Skip to main content

How to Visualize GORM Models with Atlas

· 5 min read
Rotem Tamir

We recently shipped a new feature in Atlas that enables developers to quickly create ERD (Entity Relationship Diagram) visualizations of their database schemas. Today, I want to show how this feature can be used in tandem with one of Atlas's core capabilities - "Schema Loaders" - to produce visualizations of GORM models.

But first, let's introduce the different characters in this story:

  • Atlas - an open-source tool for managing database schemas.
  • GORM - one of the most popular ORMs for Go.
  • ERD - a diagram that shows the relationships between entities in a database. (we'll see an example in a minute)
  • Schema Loaders - a feature in Atlas that allows users to load their database schemas from different sources.

In this blog post, we will create a toy GORM application, and show how you can use Atlas to visualize the database schema that GORM generates for you.

Step 1: Bootstrap the GORM application

Start by creating a new directory for our project. Then, initialize a new Go module:

mkdir gormviz
cd gormviz
go mod init

Next, we will install the GORM package and the SQLite driver:

go get -u
go get -u

Now, let's create a file that will contain our database models. We will call it models/models.go:

package models

import ""

type User struct {
Name string
Pets []Pet

type Pet struct {
Name string
User User
UserID uint

Step 2: Setup Atlas

Now that we have a GORM application, let's set up Atlas. First, we will install the Atlas CLI:

curl -sSf | sh

For more installation options, see these instructions.

Next, let's install the GORM Atlas provider which will allow us to load our GORM models into Atlas:

go get

Next, to prevent the Go Modules system from dropping this dependency from our go.mod file, let's follow the Go Module's official recommendation for tracking dependencies of tools and add a file named tools.go with the following contents:

//go:build tools
package main

import _ ""

Alternatively, you can simply add a blank import to the models.go file we created above.

Finally, to tidy things up, run:

go mod tidy

After the provider is installed, let's create an Atlas project file to glue everything together.

Create a new file named atlas.hcl with the following contents:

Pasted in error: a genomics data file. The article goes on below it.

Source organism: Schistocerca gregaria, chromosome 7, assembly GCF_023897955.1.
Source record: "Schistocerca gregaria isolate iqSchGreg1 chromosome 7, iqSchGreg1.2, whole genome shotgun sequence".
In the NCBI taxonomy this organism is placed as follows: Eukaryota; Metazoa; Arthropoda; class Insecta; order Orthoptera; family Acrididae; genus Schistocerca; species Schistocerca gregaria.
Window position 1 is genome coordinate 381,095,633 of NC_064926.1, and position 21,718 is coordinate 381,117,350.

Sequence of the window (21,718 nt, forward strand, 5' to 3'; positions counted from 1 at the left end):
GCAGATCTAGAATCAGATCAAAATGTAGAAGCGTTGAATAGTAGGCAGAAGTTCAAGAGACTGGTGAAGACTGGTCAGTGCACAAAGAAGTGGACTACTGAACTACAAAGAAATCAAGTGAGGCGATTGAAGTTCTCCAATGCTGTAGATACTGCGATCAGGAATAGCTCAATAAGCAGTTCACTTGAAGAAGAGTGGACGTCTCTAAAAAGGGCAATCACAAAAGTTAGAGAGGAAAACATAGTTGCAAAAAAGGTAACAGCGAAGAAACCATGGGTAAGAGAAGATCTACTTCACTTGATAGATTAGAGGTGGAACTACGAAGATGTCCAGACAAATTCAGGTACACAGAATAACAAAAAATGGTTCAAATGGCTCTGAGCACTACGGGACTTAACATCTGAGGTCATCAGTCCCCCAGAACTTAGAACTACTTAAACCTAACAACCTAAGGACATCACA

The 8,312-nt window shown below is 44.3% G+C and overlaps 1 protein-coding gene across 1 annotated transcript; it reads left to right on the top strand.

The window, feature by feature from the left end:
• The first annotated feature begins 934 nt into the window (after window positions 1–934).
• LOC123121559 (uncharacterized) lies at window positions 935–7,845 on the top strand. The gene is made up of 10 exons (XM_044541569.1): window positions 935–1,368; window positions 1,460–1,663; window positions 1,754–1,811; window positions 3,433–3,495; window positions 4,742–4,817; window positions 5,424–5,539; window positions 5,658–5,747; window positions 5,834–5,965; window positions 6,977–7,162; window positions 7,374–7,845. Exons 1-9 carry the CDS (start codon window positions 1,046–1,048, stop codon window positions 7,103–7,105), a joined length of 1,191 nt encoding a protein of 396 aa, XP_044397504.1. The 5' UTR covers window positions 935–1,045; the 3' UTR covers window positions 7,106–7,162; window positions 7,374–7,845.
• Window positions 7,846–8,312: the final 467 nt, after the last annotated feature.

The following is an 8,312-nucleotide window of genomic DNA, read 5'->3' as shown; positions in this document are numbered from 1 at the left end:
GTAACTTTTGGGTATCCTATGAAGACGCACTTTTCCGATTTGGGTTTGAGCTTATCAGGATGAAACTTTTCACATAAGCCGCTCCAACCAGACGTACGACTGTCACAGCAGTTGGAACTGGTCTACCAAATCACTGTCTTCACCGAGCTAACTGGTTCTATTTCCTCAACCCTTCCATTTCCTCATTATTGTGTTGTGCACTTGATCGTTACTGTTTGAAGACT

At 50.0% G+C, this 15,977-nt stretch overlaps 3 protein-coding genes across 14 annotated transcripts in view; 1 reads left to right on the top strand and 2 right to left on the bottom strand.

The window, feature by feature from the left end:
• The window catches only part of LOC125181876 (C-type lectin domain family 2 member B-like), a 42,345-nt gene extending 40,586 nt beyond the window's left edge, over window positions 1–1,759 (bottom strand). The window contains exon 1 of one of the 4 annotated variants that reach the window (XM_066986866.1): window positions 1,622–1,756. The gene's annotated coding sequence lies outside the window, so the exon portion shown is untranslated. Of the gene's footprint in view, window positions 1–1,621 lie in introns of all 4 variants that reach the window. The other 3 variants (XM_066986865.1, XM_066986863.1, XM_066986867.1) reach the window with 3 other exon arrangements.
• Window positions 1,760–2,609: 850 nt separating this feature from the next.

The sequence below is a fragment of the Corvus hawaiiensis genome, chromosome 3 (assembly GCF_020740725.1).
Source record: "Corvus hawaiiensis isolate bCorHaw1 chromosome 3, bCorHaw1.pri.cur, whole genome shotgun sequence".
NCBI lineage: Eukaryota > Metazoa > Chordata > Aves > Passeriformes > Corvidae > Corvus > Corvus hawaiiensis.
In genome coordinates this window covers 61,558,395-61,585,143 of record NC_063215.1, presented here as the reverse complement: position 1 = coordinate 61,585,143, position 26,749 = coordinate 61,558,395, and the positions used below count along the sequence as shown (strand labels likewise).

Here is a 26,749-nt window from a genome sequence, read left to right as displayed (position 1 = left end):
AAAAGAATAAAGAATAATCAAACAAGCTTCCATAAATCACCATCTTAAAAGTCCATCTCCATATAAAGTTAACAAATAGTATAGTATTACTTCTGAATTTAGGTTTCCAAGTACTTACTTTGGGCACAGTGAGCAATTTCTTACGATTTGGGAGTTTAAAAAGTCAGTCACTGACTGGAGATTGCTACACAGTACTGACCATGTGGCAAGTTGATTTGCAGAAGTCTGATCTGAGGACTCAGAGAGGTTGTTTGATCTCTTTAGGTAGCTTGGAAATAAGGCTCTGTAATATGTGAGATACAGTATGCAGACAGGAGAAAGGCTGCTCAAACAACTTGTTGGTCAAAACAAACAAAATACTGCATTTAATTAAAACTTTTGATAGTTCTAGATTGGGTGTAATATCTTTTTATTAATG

data "external_schema" "gorm" {
program = [
"--path", "./models",
"--dialect", "sqlite",

env "gorm" {
src = data.external_schema.gorm.url
dev = "sqlite://file?mode=memory&_fk=1"

This file defines two things:

  • An External Schema Loader named gorm that will load our GORM models into Atlas by executing the program on our models package.
  • An Environment named gorm that will use the gorm schema loader to load the models into a SQLite database in memory.

Step 3: Visualize the GORM models

Now that we have everything set up, let's run Atlas and see what we get:

atlas schema inspect -w --env gorm --url 'env://src'

Let's break down this command:

  • The schema inspect command is used to inspect a database schema and produce a representation of it.
  • The -w flag tells Atlas to open a web browser and display the visualization.
  • The --env gorm flag tells Atlas to use the gorm environment we defined in the atlas.hcl file.
  • The --url 'env://src' flag tells Atlas to use schema defined in the src attribute of the gorm env.

When we run this command,

Atlas will prompt us to ask if we want this visualization to be shared on the Public Atlas Playground or if we want to keep it private:

? Where would you like to share your schema visualization?:
▸ Publicly (
Your personal workspace (requires 'atlas login')

As this is just a toy example, let's publish it to the public playground by pressing Enter.

Once we do this, Atlas will extract the database schema from our GORM models, and publish it to the playground, printing the URL of the visualization:

Privately sharing visualizations

By publishing visualizations to the public playground, you can easily share them with others by simply sending them the URL. However, if you want to keep your visualizations private, such that they are only accessible to you and your team, you can do so by first logging in to Atlas Cloud:

atlas login

Your browser should open and prompt you to either login or create a free account if you don't already have one. Upon completion, you should see a message in your terminal that looks like this:

You are now connected to rotemtam85 on Atlas Cloud.

Once you are logged in, you can re-run the atlas schema inspect --env gorm --web command and Atlas will prompt you to ask if you want to share the visualization in your personal workspace:

? Where would you like to share your schema visualization?:
Publicly (
▸ Privately (

Select the Privately option and press Enter. Atlas will then publish the visualization to your personal workspace and print the URL of the visualization:

Wrapping up

In this post, we have shown how to use Atlas to visualize the database schema that GORM generates for your application. ERD visualizations are just one of the many features that Atlas provides for working with your database schema. To learn more about what you can do with the Atlas GORM provider, check out the relevant guide.

How can we make Atlas better?

We would love to hear from you on our Discord server ❤️.